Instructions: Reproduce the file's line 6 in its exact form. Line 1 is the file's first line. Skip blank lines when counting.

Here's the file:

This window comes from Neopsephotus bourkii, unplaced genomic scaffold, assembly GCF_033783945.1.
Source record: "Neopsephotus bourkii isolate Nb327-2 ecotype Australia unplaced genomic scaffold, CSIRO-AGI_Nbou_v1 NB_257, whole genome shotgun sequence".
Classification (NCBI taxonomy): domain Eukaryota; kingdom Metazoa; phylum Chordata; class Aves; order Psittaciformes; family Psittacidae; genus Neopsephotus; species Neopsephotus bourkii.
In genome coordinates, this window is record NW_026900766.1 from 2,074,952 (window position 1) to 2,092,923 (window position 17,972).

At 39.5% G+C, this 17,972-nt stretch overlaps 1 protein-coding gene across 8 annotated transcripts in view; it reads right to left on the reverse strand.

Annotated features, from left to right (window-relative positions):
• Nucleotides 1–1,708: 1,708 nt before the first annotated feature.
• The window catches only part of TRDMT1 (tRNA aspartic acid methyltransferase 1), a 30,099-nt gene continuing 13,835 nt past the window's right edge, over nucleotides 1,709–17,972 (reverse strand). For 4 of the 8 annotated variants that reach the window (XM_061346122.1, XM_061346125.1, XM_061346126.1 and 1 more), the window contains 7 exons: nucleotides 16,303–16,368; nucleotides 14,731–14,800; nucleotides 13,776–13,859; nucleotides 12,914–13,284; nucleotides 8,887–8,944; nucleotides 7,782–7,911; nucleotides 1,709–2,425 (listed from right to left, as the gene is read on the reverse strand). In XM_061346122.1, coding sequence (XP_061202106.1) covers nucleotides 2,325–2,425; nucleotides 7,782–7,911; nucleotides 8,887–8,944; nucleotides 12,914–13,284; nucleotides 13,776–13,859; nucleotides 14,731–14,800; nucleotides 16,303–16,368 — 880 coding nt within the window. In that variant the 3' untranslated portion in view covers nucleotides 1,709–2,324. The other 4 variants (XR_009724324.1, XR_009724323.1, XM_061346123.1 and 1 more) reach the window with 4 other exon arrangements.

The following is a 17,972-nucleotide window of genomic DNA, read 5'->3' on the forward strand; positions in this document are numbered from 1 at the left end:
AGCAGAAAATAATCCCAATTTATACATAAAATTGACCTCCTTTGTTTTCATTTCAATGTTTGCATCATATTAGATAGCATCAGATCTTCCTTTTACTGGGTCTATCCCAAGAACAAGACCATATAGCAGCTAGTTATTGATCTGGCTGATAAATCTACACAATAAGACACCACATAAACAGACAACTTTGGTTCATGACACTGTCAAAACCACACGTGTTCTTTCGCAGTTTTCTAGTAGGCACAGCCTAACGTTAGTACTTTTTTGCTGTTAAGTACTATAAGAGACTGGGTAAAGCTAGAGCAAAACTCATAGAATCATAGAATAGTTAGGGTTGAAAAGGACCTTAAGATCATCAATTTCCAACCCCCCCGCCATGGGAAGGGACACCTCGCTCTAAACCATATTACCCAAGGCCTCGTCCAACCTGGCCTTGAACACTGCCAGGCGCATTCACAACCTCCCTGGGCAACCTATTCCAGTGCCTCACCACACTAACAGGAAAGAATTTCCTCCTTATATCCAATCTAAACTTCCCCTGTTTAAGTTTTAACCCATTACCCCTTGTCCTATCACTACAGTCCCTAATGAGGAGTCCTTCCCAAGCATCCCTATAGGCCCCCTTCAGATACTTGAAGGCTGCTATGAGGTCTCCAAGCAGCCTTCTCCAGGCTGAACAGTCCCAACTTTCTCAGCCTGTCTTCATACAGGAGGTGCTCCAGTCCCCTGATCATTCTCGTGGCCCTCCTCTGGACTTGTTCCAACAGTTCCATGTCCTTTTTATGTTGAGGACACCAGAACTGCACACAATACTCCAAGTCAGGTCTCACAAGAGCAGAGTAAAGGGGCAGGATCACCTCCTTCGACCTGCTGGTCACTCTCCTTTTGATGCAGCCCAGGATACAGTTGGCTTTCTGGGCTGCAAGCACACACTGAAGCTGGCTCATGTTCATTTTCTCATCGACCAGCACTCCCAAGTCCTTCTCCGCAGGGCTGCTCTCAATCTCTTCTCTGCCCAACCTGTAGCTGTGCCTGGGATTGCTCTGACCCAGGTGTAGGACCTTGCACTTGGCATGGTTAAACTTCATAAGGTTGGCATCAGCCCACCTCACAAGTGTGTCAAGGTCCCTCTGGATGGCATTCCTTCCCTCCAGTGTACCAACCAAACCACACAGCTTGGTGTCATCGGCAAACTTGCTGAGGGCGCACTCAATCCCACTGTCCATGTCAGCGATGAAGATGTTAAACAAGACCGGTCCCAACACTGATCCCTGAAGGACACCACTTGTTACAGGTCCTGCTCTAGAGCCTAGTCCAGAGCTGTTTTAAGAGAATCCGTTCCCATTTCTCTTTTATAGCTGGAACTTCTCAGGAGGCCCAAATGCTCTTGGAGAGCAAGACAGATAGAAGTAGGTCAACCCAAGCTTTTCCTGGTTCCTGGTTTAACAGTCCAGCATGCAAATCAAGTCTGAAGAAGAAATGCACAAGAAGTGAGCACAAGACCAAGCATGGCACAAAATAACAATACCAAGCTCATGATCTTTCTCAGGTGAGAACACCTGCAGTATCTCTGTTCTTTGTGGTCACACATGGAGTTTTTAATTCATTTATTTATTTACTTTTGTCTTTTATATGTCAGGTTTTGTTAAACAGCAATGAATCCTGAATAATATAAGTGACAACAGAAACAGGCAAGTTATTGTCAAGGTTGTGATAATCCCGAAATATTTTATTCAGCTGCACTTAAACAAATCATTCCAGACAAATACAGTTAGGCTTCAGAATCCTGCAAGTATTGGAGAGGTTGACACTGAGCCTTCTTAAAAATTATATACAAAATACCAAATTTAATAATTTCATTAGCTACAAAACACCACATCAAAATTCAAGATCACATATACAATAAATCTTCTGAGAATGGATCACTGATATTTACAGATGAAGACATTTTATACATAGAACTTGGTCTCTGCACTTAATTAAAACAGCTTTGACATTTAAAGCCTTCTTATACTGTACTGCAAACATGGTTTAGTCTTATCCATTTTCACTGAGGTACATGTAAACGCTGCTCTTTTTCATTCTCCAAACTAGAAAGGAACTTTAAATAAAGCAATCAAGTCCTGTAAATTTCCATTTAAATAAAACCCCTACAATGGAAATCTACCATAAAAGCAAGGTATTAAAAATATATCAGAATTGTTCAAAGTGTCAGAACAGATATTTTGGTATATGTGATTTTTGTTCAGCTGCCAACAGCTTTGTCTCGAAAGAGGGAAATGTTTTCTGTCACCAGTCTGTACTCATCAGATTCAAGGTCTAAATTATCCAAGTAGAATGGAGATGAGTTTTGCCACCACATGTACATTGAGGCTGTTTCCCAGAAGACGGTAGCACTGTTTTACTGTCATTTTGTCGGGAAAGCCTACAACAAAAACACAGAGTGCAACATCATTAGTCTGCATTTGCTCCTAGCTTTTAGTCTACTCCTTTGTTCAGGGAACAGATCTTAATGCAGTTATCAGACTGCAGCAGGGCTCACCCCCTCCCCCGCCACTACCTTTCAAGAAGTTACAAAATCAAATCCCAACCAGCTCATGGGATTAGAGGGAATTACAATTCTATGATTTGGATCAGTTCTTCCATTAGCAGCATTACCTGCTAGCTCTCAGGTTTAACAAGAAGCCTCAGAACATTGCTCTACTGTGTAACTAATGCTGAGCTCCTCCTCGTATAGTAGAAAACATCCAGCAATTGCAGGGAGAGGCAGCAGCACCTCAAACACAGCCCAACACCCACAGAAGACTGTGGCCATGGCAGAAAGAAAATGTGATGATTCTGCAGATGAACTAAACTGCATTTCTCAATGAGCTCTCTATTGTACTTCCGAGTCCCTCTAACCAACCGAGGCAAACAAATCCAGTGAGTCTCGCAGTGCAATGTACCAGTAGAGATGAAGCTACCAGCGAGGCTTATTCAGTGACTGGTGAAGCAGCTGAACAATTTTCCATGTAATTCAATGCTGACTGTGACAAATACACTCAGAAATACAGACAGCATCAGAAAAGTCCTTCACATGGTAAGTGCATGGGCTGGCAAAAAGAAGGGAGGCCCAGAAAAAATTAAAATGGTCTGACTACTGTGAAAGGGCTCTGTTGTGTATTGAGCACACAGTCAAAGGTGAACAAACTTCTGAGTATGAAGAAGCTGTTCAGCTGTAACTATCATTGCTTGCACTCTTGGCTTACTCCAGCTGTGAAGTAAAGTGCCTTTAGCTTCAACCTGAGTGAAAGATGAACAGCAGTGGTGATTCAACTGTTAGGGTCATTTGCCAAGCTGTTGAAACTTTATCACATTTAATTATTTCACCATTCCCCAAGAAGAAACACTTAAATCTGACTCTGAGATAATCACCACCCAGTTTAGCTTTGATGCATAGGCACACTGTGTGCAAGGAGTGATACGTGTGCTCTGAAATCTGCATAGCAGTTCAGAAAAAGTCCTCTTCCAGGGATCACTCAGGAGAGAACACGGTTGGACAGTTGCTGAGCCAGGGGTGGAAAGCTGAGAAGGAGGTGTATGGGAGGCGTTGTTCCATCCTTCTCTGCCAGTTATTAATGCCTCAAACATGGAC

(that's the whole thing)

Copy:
Annotated features, from left to right (window-relative positions):